KU welcomes nine newcomers to the team with two – sophomore guards Malik Newman and Sam Cunliffe – having already been on campus. Newman transferred to KU from Mississippi State following the 2016-17 season. Cunliffe hit the KU campus following the fall 2016 semester after transferring from Arizona State. Newman will be eligible immediately, while Cunliffe can play in regular-season games after the fall 2017 semester; Cunliffe will play for the Jayhawks in Italy. Freshmen Billy Preston, a McDonald’s All-America, and guard Marcus Garrett, the Texas Gatorade Player of the Year, will provide immediate depth for the upcoming season.
Three other Jayhawk transfers will compete in Italy but will sit the KU sidelines in 2017-18. They are California guard Charlie Moore, and Memphis guard/forward brothers Dedric and K.J. Lawson. All had solid seasons in 2016-17 before coming to KU.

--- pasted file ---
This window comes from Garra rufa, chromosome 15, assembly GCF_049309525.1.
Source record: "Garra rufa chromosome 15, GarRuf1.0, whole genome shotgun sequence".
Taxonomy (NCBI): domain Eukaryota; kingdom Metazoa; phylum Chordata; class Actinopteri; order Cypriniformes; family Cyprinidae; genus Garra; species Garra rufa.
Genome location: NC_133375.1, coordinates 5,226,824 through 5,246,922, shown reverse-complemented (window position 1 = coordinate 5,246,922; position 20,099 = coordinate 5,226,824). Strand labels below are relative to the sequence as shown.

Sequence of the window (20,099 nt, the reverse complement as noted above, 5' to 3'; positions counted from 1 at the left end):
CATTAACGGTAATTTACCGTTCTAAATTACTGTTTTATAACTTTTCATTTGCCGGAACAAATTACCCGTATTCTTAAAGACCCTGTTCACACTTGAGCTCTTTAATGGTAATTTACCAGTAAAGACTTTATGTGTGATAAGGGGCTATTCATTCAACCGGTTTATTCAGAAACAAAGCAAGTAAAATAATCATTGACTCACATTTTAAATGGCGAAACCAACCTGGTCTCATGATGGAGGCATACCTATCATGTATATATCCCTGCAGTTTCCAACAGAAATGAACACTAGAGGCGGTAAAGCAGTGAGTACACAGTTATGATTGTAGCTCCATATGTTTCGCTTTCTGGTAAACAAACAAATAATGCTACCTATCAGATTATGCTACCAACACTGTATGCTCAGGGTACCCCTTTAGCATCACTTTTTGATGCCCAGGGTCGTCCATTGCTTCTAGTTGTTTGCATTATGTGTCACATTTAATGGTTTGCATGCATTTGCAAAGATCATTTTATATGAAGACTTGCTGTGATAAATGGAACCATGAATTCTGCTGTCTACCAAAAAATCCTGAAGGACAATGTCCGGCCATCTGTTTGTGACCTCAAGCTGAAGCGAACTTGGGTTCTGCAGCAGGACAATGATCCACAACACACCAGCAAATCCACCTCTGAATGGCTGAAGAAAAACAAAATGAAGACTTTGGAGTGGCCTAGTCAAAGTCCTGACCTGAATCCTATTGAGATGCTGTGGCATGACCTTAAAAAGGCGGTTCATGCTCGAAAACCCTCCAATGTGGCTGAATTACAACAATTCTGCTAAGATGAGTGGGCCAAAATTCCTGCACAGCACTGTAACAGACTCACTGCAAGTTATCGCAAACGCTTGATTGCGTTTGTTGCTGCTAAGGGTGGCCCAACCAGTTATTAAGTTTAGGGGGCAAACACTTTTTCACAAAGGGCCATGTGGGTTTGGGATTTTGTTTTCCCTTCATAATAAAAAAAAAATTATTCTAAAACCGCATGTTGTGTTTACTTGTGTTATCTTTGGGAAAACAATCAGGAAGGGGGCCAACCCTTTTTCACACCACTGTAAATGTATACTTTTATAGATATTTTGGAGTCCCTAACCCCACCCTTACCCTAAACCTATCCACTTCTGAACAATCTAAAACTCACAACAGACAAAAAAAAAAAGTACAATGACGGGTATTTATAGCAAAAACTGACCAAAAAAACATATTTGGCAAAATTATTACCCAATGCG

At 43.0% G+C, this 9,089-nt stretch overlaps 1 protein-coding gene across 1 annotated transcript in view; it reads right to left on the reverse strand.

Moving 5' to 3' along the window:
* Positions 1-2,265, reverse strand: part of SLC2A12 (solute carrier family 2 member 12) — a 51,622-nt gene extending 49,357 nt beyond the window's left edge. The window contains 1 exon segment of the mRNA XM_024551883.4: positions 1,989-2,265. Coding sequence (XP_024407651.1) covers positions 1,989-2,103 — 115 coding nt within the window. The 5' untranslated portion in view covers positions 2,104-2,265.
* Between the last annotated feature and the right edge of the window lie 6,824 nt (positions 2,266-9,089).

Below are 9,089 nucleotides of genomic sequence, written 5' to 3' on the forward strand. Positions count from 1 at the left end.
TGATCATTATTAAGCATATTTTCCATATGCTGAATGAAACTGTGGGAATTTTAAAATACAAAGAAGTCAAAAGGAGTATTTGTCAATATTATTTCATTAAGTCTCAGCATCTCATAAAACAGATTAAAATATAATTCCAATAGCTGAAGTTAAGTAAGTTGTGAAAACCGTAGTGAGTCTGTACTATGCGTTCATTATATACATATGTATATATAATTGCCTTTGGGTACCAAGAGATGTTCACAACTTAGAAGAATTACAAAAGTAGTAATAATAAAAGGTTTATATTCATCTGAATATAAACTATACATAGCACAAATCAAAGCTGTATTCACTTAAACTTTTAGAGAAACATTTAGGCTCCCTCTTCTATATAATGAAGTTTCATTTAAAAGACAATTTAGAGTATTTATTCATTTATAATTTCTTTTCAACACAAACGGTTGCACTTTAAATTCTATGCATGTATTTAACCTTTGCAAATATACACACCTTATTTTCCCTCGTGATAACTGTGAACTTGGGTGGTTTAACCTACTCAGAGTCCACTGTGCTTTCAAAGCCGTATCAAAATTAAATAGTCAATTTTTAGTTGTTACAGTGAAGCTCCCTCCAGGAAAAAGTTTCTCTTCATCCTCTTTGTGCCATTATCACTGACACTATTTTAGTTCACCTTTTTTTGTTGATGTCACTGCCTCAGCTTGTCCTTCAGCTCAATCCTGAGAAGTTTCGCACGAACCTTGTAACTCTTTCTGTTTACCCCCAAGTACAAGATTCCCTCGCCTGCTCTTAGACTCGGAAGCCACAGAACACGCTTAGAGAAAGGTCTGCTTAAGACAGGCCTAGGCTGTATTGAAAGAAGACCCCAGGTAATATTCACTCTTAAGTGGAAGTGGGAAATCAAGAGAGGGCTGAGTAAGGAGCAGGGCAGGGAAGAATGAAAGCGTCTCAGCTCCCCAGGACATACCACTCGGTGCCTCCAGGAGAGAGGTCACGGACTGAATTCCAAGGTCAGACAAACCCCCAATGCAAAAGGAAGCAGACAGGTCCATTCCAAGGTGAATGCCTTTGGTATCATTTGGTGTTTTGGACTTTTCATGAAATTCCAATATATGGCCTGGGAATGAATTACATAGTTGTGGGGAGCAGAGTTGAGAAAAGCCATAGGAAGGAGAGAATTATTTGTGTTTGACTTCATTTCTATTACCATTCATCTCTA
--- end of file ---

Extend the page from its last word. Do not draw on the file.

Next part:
Since 2004 Kansas has won 17 of 19 exhibition games outside the United States under head coach Bill Self. The Jayhawks went a combined 7-0 in Canada in 2004 (4-0) and 2008 (3-0). In 2012 KU went 2-2 while touring Switzerland and Paris. KU’s most recent trip was in 2015, when the Jayhawks won the gold medal at the World University Games in Gwangju, South Korea, posting an 8-0 record.
KUAthletics.com is the official online source for Kansas Athletics, Williams Education Fund contributions, tickets, merchandise, multimedia, photos and much, much more.
Posted on May 22, 2017
in Alumni News